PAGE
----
lunes, 24 de abril de 2017

A famous “ancestor” may be ousted from the human family

This skull may have grown up to look more like an australopithecine than a human-like member of our genus Homo. Brett Eloff/Courtesy Profberger and Wits University
A remarkably complete skeleton that was introduced in 2010 as “the best candidate” for the immediate ancestor of our genus Homo may just be a pretender. Instead of belonging to the human lineage, the new species of Australopithecus sediba is more closely related to other hominins from South Africa that are on a side branch of the human family tree, according to a new analysis of the fossil presented here last week at the annual meeting of the American Association of Physical Anthropologists.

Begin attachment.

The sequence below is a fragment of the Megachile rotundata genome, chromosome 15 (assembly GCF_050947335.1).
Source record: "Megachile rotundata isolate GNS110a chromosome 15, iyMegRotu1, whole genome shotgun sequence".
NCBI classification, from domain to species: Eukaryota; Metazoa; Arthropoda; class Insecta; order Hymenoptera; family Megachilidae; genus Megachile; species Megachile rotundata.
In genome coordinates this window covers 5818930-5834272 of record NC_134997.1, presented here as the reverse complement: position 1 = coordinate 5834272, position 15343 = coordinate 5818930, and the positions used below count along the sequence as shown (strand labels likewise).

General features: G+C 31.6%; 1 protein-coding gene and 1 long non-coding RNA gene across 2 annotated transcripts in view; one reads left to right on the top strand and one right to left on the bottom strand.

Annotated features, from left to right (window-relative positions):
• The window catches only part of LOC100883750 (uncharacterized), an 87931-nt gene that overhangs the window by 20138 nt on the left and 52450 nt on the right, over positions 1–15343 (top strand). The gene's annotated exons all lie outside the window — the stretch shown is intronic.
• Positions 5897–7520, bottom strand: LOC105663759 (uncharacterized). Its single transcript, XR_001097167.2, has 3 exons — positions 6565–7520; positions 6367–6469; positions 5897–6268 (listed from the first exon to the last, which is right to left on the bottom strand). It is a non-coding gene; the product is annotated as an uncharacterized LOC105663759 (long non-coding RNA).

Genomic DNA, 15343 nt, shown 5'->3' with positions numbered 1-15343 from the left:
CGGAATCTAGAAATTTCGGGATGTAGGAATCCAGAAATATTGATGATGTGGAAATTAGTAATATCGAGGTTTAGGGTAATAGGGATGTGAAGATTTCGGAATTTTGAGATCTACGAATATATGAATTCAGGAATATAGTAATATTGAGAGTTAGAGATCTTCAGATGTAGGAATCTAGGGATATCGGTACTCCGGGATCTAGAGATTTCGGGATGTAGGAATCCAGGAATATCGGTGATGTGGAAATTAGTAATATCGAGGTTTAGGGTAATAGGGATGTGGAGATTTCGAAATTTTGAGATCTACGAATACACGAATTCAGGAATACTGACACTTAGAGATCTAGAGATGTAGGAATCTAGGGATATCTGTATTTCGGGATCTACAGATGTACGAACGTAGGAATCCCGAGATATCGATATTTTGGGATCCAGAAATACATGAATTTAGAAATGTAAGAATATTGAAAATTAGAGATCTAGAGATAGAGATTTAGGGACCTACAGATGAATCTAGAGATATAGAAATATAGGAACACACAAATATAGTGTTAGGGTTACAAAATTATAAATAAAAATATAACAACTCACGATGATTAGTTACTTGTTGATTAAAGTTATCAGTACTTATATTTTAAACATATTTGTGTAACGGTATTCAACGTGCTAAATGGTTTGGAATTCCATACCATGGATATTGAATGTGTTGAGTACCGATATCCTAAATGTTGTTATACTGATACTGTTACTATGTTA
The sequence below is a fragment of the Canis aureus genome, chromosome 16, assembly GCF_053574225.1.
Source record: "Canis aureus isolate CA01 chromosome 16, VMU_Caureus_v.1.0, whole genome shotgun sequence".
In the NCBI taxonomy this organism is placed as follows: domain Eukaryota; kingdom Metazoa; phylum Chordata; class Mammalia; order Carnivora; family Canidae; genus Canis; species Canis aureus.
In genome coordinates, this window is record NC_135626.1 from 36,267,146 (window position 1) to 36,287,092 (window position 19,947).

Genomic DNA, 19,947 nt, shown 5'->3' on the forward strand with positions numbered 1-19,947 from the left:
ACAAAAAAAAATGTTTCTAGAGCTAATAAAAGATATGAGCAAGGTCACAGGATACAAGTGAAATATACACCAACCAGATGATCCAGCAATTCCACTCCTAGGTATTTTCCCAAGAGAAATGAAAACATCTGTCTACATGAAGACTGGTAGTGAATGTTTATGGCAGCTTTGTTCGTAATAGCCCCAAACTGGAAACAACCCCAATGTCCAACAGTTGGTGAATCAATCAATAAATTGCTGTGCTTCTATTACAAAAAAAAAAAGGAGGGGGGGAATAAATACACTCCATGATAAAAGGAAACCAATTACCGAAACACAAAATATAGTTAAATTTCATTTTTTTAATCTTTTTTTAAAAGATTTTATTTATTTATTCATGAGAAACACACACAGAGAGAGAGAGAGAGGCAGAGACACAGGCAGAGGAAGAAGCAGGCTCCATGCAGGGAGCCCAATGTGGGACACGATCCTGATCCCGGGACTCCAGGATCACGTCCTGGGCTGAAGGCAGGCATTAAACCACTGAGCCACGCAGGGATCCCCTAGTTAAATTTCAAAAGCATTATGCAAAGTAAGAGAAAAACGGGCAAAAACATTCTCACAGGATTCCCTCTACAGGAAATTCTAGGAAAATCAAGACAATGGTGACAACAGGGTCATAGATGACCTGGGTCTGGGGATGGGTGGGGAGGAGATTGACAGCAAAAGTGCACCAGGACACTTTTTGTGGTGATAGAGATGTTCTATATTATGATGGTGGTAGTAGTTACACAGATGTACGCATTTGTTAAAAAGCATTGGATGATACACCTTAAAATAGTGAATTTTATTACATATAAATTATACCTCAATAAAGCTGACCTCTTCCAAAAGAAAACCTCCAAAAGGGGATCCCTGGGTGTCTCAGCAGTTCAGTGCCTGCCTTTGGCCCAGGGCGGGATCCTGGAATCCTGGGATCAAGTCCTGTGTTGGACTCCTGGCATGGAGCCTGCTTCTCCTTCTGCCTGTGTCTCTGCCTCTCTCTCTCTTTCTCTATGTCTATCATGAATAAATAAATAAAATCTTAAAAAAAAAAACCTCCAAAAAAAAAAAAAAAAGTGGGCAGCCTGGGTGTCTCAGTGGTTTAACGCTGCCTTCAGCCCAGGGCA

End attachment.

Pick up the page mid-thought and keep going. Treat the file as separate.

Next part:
When fossils from several individuals’ skeletons were found in a collapsed cave in Malapa, South Africa in 2008, their discoverer, paleoanthropologist Lee Berger of the University of the Witwatersrand, noted that they helped fill a key gap in the fossil record 2 million to 3 million years ago when some upright-walking australopithecine evolved into the earliest member of our genus, Homo. [...] Science | AAAS

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